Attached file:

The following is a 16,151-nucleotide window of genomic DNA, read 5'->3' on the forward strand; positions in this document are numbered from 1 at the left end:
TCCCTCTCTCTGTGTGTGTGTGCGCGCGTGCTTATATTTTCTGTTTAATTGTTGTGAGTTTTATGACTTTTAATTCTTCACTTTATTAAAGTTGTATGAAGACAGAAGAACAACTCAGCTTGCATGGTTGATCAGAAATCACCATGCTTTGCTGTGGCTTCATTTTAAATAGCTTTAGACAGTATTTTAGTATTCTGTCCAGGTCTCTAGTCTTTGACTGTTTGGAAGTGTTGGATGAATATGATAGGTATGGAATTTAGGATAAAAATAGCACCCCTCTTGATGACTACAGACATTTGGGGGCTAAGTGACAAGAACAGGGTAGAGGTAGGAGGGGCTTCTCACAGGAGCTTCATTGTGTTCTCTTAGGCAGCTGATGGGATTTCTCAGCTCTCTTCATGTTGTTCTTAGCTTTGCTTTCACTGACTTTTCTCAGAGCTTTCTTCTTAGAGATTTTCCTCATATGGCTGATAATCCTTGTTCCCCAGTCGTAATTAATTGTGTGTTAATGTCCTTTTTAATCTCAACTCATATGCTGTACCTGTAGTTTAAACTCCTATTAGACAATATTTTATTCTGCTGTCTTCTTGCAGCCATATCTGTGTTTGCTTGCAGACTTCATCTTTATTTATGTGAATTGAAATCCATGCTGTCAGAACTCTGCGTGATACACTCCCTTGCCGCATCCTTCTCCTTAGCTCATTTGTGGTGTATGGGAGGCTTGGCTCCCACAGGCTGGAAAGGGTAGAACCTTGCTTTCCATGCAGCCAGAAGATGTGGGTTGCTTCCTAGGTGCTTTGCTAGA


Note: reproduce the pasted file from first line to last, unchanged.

The following is a 16,151-nucleotide window of genomic DNA, read 5'->3' on the forward strand; positions in this document are numbered from 1 at the left end:
TCCCTCTCTCTGTGTGTGTGTGCGCGCGTGCTTATATTTTCTGTTTAATTGTTGTGAGTTTTATGACTTTTAATTCTTCACTTTATTAAAGTTGTATGAAGACAGAAGAACAACTCAGCTTGCATGGTTGATCAGAAATCACCATGCTTTGCTGTGGCTTCATTTTAAATAGCTTTAGACAGTATTTTAGTATTCTGTCCAGGTCTCTAGTCTTTGACTGTTTGGAAGTGTTGGATGAATATGATAGGTATGGAATTTAGGATAAAAATAGCACCCCTCTTGATGACTACAGACATTTGGGGGCTAAGTGACAAGAACAGGGTAGAGGTAGGAGGGGCTTCTCACAGGAGCTTCATTGTGTTCTCTTAGGCAGCTGATGGGATTTCTCAGCTCTCTTCATGTTGTTCTTAGCTTTGCTTTCACTGACTTTTCTCAGAGCTTTCTTCTTAGAGATTTTCCTCATATGGCTGATAATCCTTGTTCCCCAGTCGTAATTAATTGTGTGTTAATGTCCTTTTTAATCTCAACTCATATGCTGTACCTGTAGTTTAAACTCCTATTAGACAATATTTTATTCTGCTGTCTTCTTGCAGCCATATCTGTGTTTGCTTGCAGACTTCATCTTTATTTATGTGAATTGAAATCCATGCTGTCAGAACTCTGCGTGATACACTCCCTTGCCGCATCCTTCTCCTTAGCTCATTTGTGGTGTATGGGAGGCTTGGCTCCCACAGGCTGGAAAGGGTAGAACCTTGCTTTCCATGCAGCCAGAAGATGTGGGTTGCTTCCTAGGTGCTTTGCTAGA